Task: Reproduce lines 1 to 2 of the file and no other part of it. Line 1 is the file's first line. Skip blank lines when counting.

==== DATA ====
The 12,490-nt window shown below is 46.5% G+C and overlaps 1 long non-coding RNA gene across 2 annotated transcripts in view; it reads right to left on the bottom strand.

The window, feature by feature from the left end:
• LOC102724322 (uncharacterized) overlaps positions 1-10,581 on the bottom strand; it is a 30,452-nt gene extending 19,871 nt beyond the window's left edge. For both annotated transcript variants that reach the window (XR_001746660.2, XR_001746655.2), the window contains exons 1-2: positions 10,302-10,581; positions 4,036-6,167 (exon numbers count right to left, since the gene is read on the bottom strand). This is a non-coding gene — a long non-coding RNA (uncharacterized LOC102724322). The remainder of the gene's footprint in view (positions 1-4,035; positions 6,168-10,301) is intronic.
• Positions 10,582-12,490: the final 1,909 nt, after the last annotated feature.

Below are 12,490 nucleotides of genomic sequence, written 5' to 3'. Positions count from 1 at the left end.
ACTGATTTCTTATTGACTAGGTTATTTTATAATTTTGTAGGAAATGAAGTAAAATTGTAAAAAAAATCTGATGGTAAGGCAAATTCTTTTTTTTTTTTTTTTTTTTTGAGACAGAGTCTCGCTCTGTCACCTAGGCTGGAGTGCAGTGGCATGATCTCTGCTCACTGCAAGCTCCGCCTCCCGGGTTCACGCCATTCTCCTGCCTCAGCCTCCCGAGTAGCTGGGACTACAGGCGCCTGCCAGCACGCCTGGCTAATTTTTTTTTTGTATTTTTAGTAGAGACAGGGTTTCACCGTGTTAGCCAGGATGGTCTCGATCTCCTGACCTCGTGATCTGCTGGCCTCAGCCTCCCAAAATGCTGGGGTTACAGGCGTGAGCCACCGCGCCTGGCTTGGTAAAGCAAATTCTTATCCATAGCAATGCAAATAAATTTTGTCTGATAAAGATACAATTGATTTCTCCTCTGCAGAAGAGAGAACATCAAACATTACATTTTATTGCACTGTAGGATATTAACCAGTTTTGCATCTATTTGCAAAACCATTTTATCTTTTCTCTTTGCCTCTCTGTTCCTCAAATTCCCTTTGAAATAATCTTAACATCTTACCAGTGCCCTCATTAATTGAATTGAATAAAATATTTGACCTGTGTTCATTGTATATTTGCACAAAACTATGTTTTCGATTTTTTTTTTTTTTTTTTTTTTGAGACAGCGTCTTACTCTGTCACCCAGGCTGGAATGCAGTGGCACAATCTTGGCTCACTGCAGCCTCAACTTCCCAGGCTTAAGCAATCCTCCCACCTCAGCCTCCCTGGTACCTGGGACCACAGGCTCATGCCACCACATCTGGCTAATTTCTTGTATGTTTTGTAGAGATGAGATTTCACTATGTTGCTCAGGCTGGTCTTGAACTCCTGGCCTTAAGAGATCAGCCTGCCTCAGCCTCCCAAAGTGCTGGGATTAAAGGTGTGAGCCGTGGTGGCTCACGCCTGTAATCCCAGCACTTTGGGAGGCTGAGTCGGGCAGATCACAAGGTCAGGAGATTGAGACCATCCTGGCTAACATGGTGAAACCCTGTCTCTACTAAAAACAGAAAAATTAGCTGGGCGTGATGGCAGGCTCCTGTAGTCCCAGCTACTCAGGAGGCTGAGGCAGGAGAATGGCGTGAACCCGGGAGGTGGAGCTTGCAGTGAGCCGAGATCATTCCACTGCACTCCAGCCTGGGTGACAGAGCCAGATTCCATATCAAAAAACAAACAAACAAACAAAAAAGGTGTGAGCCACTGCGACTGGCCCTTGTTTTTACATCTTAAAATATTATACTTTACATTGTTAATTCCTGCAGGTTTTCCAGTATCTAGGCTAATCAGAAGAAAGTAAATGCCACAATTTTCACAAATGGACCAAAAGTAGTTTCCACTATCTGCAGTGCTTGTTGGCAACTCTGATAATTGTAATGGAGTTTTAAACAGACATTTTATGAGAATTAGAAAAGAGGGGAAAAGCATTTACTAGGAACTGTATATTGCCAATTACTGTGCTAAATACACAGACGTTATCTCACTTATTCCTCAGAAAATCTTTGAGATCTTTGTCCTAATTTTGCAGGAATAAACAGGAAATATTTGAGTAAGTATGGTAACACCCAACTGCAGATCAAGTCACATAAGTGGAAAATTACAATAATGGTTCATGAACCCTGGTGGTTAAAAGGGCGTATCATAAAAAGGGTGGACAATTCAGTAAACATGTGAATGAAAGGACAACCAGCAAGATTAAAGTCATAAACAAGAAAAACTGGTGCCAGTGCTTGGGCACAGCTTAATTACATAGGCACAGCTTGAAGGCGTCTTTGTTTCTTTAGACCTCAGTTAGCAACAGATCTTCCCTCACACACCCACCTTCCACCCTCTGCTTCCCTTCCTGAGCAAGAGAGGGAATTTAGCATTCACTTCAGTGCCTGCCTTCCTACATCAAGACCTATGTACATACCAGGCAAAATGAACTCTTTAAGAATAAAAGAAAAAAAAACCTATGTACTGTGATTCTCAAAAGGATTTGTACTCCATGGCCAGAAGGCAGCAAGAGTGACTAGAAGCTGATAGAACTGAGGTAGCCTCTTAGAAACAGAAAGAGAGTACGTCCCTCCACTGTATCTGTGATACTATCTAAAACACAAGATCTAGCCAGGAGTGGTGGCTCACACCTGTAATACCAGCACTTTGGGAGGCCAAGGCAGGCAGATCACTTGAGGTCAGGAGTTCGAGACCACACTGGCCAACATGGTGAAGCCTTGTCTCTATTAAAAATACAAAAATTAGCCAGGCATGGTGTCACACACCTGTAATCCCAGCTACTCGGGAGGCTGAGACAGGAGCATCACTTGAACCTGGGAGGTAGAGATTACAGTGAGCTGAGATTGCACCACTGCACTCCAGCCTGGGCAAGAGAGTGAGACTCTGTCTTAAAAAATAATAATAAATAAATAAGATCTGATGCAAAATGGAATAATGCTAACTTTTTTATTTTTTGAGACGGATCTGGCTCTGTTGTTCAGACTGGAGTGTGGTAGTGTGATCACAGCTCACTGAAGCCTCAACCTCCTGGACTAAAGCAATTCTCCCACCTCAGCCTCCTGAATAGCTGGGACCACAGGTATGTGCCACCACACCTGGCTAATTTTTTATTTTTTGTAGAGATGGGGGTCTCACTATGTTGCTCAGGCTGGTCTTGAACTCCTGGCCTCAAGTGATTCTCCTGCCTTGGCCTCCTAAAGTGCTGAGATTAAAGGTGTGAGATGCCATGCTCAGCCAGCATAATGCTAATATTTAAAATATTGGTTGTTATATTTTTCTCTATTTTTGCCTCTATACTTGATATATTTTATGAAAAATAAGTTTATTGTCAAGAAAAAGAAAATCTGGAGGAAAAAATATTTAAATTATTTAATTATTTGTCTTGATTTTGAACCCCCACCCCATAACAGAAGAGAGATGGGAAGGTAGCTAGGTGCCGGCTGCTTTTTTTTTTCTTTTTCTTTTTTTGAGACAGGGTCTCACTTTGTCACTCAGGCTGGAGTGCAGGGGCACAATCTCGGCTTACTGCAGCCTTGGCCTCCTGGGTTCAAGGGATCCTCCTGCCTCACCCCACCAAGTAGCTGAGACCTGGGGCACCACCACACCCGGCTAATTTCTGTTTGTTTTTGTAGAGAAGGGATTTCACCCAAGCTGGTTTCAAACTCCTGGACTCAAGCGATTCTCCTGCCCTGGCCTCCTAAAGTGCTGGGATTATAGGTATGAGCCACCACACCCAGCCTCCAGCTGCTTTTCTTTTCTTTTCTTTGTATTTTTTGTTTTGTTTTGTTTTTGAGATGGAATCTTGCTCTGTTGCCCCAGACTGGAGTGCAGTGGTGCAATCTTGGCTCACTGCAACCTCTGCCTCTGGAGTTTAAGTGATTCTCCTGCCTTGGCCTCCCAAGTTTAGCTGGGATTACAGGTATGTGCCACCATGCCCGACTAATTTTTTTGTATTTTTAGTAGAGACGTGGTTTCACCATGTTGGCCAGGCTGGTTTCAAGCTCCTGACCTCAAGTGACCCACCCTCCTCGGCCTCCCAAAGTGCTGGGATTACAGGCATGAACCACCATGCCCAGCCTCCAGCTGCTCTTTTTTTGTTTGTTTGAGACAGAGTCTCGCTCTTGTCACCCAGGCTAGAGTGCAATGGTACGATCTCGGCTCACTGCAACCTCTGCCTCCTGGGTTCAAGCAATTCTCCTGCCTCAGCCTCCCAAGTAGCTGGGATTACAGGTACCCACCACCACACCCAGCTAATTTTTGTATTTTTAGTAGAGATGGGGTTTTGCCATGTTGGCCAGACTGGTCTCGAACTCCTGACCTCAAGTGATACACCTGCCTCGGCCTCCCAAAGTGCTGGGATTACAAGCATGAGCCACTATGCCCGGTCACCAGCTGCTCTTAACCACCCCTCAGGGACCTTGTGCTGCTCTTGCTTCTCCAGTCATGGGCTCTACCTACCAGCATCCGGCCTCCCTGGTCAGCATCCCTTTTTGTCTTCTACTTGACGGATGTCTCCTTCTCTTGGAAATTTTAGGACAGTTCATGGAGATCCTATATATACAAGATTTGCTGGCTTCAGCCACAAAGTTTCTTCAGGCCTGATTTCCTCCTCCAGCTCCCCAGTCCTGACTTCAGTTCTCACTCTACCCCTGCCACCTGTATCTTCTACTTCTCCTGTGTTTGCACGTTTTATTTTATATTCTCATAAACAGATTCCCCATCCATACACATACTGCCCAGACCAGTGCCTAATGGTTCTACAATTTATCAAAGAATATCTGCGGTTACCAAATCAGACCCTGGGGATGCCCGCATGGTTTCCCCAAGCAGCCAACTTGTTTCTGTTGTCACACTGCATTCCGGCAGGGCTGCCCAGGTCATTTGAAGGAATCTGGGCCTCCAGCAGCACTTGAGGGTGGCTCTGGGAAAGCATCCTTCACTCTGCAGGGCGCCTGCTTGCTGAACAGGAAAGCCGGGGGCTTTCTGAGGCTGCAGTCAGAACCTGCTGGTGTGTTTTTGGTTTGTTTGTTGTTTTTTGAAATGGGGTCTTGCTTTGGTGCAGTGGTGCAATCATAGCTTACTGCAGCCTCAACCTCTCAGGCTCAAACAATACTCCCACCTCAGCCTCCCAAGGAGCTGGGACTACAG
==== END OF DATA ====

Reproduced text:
The 12,490-nt window shown below is 46.5% G+C and overlaps 1 long non-coding RNA gene across 2 annotated transcripts in view; it reads right to left on the bottom strand.

The window, feature by feature from the left end: